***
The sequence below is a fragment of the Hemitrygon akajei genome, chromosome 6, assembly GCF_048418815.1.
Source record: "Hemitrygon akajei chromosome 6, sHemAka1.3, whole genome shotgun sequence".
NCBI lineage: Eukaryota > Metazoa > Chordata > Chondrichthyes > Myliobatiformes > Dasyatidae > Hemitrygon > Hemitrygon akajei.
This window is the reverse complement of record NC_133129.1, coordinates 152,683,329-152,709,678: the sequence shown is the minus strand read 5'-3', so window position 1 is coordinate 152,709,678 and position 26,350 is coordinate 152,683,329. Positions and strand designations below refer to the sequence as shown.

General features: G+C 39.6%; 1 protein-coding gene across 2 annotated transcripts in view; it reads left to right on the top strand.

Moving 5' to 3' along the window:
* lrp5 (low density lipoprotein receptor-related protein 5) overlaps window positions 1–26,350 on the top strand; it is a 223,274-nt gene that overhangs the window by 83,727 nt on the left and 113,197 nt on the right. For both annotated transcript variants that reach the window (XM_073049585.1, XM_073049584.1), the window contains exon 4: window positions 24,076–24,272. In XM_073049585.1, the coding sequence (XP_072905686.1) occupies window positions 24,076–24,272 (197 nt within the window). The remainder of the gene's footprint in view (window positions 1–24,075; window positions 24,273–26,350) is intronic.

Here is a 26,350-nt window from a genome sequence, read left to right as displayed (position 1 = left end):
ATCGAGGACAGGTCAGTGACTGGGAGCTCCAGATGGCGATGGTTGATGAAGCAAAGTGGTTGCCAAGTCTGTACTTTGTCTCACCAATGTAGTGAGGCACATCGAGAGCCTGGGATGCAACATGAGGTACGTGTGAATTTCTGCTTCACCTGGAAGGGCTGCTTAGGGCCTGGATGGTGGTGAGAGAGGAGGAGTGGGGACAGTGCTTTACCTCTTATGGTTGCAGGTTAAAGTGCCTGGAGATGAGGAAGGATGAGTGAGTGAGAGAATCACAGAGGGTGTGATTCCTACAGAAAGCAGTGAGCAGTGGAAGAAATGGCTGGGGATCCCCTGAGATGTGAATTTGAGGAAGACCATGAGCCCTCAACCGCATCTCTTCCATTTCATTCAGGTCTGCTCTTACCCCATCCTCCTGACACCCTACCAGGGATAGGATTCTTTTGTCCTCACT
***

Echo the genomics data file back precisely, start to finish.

The sequence below is a fragment of the Hemitrygon akajei genome, chromosome 6, assembly GCF_048418815.1.
Source record: "Hemitrygon akajei chromosome 6, sHemAka1.3, whole genome shotgun sequence".
NCBI lineage: Eukaryota > Metazoa > Chordata > Chondrichthyes > Myliobatiformes > Dasyatidae > Hemitrygon > Hemitrygon akajei.
This window is the reverse complement of record NC_133129.1, coordinates 152,683,329-152,709,678: the sequence shown is the minus strand read 5'-3', so window position 1 is coordinate 152,709,678 and position 26,350 is coordinate 152,683,329. Positions and strand designations below refer to the sequence as shown.

General features: G+C 39.6%; 1 protein-coding gene across 2 annotated transcripts in view; it reads left to right on the top strand.

Moving 5' to 3' along the window:
* lrp5 (low density lipoprotein receptor-related protein 5) overlaps window positions 1–26,350 on the top strand; it is a 223,274-nt gene that overhangs the window by 83,727 nt on the left and 113,197 nt on the right. For both annotated transcript variants that reach the window (XM_073049585.1, XM_073049584.1), the window contains exon 4: window positions 24,076–24,272. In XM_073049585.1, the coding sequence (XP_072905686.1) occupies window positions 24,076–24,272 (197 nt within the window). The remainder of the gene's footprint in view (window positions 1–24,075; window positions 24,273–26,350) is intronic.

Here is a 26,350-nt window from a genome sequence, read left to right as displayed (position 1 = left end):
ATCGAGGACAGGTCAGTGACTGGGAGCTCCAGATGGCGATGGTTGATGAAGCAAAGTGGTTGCCAAGTCTGTACTTTGTCTCACCAATGTAGTGAGGCACATCGAGAGCCTGGGATGCAACATGAGGTACGTGTGAATTTCTGCTTCACCTGGAAGGGCTGCTTAGGGCCTGGATGGTGGTGAGAGAGGAGGAGTGGGGACAGTGCTTTACCTCTTATGGTTGCAGGTTAAAGTGCCTGGAGATGAGGAAGGATGAGTGAGTGAGAGAATCACAGAGGGTGTGATTCCTACAGAAAGCAGTGAGCAGTGGAAGAAATGGCTGGGGATCCCCTGAGATGTGAATTTGAGGAAGACCATGAGCCCTCAACCGCATCTCTTCCATTTCATTCAGGTCTGCTCTTACCCCATCCTCCTGACACCCTACCAGGGATAGGATTCTTTTGTCCTCACT